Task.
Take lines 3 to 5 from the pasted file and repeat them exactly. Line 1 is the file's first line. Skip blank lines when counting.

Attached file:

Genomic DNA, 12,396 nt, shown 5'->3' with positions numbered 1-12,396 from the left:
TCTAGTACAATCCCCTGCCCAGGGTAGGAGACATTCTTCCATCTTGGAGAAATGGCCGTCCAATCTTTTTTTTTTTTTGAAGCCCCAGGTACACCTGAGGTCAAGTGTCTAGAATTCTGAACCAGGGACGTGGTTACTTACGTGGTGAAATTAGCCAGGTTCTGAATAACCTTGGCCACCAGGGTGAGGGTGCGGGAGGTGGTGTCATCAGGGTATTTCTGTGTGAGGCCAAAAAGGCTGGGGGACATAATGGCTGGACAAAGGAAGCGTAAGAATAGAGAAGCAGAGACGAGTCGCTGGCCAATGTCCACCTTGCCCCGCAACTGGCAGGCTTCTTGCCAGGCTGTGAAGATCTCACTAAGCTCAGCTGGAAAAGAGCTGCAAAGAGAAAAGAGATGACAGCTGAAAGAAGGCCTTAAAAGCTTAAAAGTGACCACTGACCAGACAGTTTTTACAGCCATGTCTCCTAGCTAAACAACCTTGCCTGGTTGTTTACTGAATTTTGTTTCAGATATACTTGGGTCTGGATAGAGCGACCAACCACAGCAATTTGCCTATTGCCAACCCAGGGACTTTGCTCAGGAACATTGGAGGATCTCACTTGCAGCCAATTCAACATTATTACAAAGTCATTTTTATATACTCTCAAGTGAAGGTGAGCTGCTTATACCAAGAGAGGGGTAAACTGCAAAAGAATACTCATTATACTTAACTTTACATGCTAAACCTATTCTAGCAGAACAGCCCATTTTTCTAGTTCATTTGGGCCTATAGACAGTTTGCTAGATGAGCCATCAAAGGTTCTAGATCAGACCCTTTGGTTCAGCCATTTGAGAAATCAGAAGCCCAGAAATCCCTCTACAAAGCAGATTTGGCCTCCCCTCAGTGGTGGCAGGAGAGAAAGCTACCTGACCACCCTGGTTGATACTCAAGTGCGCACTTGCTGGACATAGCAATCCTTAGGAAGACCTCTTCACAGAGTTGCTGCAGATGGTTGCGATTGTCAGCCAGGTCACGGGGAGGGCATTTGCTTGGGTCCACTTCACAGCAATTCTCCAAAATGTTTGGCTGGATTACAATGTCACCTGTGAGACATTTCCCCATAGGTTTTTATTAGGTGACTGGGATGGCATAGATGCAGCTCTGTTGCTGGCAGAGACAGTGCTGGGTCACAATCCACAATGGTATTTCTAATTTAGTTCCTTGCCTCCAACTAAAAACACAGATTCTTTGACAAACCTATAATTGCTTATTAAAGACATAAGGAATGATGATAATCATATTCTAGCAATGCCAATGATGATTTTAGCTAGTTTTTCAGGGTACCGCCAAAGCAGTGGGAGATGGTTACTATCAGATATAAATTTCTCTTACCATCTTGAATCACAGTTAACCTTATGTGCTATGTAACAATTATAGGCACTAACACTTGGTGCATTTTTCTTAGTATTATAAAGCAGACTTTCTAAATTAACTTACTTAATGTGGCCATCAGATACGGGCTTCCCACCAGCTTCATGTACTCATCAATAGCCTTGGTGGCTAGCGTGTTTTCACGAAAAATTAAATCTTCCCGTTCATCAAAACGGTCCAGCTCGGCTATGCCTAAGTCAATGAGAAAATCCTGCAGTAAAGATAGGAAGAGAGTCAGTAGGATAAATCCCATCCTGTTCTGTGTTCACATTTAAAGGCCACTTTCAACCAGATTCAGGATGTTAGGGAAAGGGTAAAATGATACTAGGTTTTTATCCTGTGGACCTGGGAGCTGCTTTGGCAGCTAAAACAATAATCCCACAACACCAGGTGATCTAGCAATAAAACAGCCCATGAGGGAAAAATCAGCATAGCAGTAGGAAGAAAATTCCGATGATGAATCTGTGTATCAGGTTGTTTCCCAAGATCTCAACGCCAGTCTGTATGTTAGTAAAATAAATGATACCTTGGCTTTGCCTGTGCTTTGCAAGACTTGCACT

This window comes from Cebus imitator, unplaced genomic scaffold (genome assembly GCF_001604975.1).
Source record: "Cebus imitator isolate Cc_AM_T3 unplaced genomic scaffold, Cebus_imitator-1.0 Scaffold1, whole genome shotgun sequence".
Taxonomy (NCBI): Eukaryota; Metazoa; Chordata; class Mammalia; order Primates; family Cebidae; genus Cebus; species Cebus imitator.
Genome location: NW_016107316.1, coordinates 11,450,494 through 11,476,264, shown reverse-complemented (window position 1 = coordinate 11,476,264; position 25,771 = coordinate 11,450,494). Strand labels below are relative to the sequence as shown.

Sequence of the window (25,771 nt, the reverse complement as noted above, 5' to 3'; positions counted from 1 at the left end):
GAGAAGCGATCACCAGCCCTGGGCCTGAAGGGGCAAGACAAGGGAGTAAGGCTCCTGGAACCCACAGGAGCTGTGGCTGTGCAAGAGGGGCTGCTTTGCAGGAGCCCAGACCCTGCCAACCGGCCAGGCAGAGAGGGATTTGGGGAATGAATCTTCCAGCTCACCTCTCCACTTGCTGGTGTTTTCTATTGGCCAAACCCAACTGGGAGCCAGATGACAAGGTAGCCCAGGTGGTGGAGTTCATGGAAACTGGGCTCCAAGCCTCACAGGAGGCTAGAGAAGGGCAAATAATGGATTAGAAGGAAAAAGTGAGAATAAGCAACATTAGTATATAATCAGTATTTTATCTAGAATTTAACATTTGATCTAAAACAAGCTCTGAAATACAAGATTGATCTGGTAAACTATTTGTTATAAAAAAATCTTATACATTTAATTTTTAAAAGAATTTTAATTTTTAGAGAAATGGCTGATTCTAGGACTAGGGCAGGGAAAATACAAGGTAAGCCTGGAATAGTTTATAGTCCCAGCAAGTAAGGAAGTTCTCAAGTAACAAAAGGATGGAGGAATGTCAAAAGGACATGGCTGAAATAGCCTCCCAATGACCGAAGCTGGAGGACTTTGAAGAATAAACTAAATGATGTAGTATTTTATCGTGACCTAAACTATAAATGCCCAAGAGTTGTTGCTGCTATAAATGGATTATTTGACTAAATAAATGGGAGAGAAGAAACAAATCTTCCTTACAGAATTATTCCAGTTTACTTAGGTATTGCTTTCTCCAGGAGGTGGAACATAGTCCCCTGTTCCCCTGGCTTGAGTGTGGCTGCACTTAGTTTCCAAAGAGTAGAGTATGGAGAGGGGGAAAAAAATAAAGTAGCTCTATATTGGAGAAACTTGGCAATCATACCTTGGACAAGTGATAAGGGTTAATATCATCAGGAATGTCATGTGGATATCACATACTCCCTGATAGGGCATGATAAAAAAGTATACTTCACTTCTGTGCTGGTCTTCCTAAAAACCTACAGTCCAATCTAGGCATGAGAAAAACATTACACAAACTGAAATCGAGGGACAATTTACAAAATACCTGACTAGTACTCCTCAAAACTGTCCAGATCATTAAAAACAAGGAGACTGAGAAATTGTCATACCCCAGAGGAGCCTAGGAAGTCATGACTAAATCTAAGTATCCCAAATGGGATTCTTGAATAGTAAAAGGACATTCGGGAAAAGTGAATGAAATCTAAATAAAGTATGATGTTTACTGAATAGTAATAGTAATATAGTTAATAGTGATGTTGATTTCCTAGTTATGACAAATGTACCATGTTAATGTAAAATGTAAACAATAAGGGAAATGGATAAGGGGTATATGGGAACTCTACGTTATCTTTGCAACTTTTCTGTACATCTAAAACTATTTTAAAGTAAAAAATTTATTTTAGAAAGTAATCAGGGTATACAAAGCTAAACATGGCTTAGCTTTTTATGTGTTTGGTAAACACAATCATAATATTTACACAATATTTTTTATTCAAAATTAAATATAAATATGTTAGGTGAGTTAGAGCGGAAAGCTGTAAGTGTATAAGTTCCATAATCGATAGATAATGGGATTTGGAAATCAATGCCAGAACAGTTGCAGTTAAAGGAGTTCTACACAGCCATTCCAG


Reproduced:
This window comes from Cebus imitator, unplaced genomic scaffold (genome assembly GCF_001604975.1).
Source record: "Cebus imitator isolate Cc_AM_T3 unplaced genomic scaffold, Cebus_imitator-1.0 Scaffold1, whole genome shotgun sequence".
Taxonomy (NCBI): Eukaryota; Metazoa; Chordata; class Mammalia; order Primates; family Cebidae; genus Cebus; species Cebus imitator.